Now I should note: the one case that I can think of where newspaper/magazine/traditional reviewers DO clue in to these experiential/media distinctions that Amazon reviewers have flagged and that Jason rightly thinks are important is with new translations and re-editions. This is where reviewers really do get a chance to say, yes, this new edition really is/isn’t worth your time, this translation is a lot more readable, this collection of essays just repacks stuff that’s already mostly available in another book. But it’s all content-driven. It doesn’t really get to the physicality of your experience with this media, which has always been taken more seriously with film and music, and I think is beginning to be taken more seriously as books and magazines and newspapers and other reading material find themselves being likewise split asunder into a half-dozen or more readily available editions or formats. Literature even has new problems with older, out-of-copyright books — why should I spring for a new trade paperback of William James’s The Varieties of Religious Experience if I can download a PDF or EPUB of one or more free 19th– and early 20th-century editions on Google Books?
So why is Amazon the flashpoint for this, and not Google? Again, Amazon sells in every format: print books (in hardcover and paperback) , digital books, audio books, as well as movies in DVD, Blu-Ray, and digital download formats, so they’re the most likely place for people to compare between different media experiences. But more than that, Amazon has built its own reputation and that of the products it sells on the strength of its reviews and recommendation engine. And when folks don’t like the immanent side of their experience with a particular kind of media, they take it out on the review — which in turn jolts the transcendent artwork, in all its forms.
The most well-documented case of this are Kindle readers, many of whom have taken to Amazon to savage new books whose publishers have delayed Kindle editions until after the hardcover is out. The most recent case of this is Michael Lewis’s The Big Short, but he’s far from the only one.
But it’s not just Kindle users. Merlin Mann notes with dismay how many reviewers of the new Blu-Ray releases of The Godfather Trilogy have harped on its grainy visuals, especially compared to newer releases:
Too dark, too overexposed, too red, too yellow, and waaaaaaaaaay too grainy, waaaaaah!!! complain a phalanx of disappointed 1080p fetishists, whose gold standard for cinema seems to be the director’s cut of Speed Racer…
Not to be a meta-snob, but I’m getting the impression that Blu-ray’s giant format and astoundingly clear resolution has begun breeding an aggressive new species of insane home theater nerd. With philosophical crazy uncles in our previous generations’ hi-fi hobbyists and reel-to-reel pedants, some of these folks seem way more into a good demo than a cohesive piece of art. And their dipshit reviews reflect that.
In the case of the early Godfather movies, the visual quality of the restoration is a combination of the film being older, the original negative and several early workprints being treated like crap, and cinematographer Gordon Willis having intentionally shot the movie dark as all hell. But this is context that many of the negative Amazon reviewers either don’t have or wouldn’t care about.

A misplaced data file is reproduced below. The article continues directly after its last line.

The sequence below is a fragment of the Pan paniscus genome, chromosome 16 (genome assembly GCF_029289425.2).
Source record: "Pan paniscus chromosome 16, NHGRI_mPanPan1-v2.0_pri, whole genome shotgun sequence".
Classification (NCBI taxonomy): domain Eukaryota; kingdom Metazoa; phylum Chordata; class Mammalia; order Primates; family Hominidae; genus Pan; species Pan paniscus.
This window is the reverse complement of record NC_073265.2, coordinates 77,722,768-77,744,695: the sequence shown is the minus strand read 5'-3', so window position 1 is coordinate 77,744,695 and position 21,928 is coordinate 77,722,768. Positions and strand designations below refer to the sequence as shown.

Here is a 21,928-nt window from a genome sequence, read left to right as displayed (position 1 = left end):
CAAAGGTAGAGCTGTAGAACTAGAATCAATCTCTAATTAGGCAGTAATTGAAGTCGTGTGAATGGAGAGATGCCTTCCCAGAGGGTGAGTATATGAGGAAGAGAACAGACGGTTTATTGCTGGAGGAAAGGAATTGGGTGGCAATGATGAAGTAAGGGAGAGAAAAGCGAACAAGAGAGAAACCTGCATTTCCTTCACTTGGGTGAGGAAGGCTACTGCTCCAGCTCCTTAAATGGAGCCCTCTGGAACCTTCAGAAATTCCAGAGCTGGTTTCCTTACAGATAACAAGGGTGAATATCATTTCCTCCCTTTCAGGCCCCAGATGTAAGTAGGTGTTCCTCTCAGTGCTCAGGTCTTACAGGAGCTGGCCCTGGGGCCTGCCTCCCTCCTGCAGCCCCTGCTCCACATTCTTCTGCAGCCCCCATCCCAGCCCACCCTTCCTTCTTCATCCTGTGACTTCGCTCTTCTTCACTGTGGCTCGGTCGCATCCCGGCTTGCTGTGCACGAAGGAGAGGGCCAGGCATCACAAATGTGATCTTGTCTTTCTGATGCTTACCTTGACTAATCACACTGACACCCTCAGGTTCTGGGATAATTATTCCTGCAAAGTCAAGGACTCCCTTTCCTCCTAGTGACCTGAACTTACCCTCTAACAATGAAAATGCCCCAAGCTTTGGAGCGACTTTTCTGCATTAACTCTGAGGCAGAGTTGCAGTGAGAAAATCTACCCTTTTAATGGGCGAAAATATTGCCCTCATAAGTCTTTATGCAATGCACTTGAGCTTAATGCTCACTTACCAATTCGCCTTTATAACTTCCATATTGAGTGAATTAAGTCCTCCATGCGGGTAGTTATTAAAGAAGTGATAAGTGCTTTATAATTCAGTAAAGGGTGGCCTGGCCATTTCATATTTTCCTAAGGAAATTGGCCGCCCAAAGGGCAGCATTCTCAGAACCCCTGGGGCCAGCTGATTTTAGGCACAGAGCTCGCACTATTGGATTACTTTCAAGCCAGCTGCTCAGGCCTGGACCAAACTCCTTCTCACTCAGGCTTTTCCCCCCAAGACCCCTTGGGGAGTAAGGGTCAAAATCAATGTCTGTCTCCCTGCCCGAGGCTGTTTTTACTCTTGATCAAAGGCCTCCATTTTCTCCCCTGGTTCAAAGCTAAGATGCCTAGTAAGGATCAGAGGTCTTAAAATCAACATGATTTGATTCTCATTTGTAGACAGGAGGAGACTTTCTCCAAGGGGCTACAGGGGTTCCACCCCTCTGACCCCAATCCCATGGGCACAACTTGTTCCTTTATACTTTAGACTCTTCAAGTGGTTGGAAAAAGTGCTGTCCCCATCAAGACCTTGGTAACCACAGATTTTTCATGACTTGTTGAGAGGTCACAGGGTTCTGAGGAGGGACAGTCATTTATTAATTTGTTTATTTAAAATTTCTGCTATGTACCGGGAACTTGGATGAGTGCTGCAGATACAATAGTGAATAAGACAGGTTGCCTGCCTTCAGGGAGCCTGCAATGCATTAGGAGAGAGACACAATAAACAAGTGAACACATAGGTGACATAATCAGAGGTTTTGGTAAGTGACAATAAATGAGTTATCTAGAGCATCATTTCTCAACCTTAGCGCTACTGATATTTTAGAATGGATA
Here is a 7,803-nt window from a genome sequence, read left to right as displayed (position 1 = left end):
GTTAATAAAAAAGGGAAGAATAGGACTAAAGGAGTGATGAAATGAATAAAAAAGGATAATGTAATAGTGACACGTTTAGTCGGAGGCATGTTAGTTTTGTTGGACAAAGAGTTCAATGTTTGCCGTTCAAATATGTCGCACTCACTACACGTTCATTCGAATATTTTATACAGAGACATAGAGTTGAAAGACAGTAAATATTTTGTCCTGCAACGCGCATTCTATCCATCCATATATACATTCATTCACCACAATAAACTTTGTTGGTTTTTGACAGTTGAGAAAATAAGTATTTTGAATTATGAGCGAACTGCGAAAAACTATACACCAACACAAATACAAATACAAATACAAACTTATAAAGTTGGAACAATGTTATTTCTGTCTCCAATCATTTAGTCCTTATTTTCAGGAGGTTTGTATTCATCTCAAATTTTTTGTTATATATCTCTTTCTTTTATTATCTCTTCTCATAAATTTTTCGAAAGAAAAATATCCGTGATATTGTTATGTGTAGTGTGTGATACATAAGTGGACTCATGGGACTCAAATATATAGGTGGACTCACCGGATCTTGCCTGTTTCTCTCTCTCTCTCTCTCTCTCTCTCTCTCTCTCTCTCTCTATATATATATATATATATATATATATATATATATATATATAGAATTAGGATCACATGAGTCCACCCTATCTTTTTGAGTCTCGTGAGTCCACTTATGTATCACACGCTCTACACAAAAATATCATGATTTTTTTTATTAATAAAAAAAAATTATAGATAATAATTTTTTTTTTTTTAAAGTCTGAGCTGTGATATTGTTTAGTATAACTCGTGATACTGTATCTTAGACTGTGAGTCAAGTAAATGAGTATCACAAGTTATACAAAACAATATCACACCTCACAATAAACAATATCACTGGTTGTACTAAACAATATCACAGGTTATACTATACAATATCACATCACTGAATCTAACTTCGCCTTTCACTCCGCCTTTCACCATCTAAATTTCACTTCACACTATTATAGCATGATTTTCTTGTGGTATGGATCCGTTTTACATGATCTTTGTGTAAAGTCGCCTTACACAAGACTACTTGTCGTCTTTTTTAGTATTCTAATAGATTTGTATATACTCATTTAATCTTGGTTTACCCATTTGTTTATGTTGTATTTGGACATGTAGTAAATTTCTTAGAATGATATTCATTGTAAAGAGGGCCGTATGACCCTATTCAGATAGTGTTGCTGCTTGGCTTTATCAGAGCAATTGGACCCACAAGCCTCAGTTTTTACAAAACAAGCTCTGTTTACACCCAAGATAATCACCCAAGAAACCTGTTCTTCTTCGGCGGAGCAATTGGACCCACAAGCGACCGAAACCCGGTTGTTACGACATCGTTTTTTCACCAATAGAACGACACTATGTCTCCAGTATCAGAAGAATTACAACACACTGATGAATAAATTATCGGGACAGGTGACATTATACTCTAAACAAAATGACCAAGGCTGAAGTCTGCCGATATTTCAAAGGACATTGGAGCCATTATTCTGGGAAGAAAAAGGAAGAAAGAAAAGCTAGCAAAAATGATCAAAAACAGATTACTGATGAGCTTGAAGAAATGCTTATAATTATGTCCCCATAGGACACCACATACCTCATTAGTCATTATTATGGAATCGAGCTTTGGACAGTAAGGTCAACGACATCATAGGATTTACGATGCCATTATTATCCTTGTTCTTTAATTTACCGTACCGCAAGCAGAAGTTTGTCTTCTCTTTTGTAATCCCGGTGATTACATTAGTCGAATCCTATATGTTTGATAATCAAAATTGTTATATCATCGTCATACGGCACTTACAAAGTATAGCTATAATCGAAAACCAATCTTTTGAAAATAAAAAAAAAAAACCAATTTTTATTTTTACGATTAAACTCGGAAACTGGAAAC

I think this signals, though, what the real problem is. There is a mismatch between what some people (a subset of shoppers and amateur reviewers) are doing and what other people (another subset of shoppers, and most retailers) expect. Some people — and I think Alan Jacobs articulates this POV excellently — think that a review should be, above all, an intellectual and aesthetic engagement with the transcendent work, removed as much as possible from the immanent details of the attendant capitalist transaction. And I would say that this is a whole, established, totally legitimate, and culturally valuable genre of the review. It’s just that now it’s banging up against this other thing.
Print media has hosted lots of other kinds of reviews, too. It used to be pretty typical for a reviewer to comment on the moral effect (or danger) of a work — it’s less common now, but hasn’t gone away. And of course, there are the cheerleader, “I loved it/I hated it,” star-laden reviewers that don’t exactly probe deeply into a film’s texture, or show you how a film that everyone’s praising for its superficial virtues actually harbors deep flaws.
Over time, we’ve learned how to distinguish between these different kinds of reviews, and tailor our expectations accordingly. In the new regime of exploding media, where we find ourselves reading a review for a format that we can’t even use, that we’ve never even seen, where the recommendation algorithms haven’t figured out how to make distinctions quite so sophisticated, and where we still have this whole immanence/transcendence problem that’s dogged us for centuries to boot –
– Well, is it any wonder that we are all just a bit confused?
I really liked Ryan Sholin’s Q&A with Rex Sorgatz not only because I like Ryan and Rex, but because it surprised me! It’s less about internet media and more about organizations, and Rex’s experimental new model.
I’m reading this mind-blowing book on the history of capitalism right now, and of course a big part of the story is the rise of a bunch of weird new forms of human coordination. Reading Ryan and Rex, I feel a little itch at the back of my brain: it’s happening again.
Also, at one point Ryan says…
I’m trying to go all Robin Hood’s merry men with the metaphor here, but it sounds more like an all-star posse of Robins.
…to which I reply: it is all about an all-star posse of Robins!